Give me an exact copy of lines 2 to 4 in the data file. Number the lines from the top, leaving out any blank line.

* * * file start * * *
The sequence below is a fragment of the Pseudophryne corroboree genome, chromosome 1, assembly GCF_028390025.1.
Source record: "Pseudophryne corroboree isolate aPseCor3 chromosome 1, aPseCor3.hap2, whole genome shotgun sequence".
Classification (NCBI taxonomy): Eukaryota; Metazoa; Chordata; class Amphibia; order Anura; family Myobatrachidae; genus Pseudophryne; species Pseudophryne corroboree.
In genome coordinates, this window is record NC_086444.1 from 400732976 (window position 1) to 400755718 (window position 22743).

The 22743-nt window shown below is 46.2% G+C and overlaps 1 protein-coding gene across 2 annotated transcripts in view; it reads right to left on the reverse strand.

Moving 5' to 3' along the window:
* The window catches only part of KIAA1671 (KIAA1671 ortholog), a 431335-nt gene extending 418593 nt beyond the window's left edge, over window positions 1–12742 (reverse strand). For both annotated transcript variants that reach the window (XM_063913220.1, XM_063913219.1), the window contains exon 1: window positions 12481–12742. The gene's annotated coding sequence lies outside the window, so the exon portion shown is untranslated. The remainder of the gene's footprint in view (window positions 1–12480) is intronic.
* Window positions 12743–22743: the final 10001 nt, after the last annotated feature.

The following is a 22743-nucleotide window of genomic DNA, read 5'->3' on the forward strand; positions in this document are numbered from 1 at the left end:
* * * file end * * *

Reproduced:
Source record: "Pseudophryne corroboree isolate aPseCor3 chromosome 1, aPseCor3.hap2, whole genome shotgun sequence".
Classification (NCBI taxonomy): Eukaryota; Metazoa; Chordata; class Amphibia; order Anura; family Myobatrachidae; genus Pseudophryne; species Pseudophryne corroboree.
In genome coordinates, this window is record NC_086444.1 from 400732976 (window position 1) to 400755718 (window position 22743).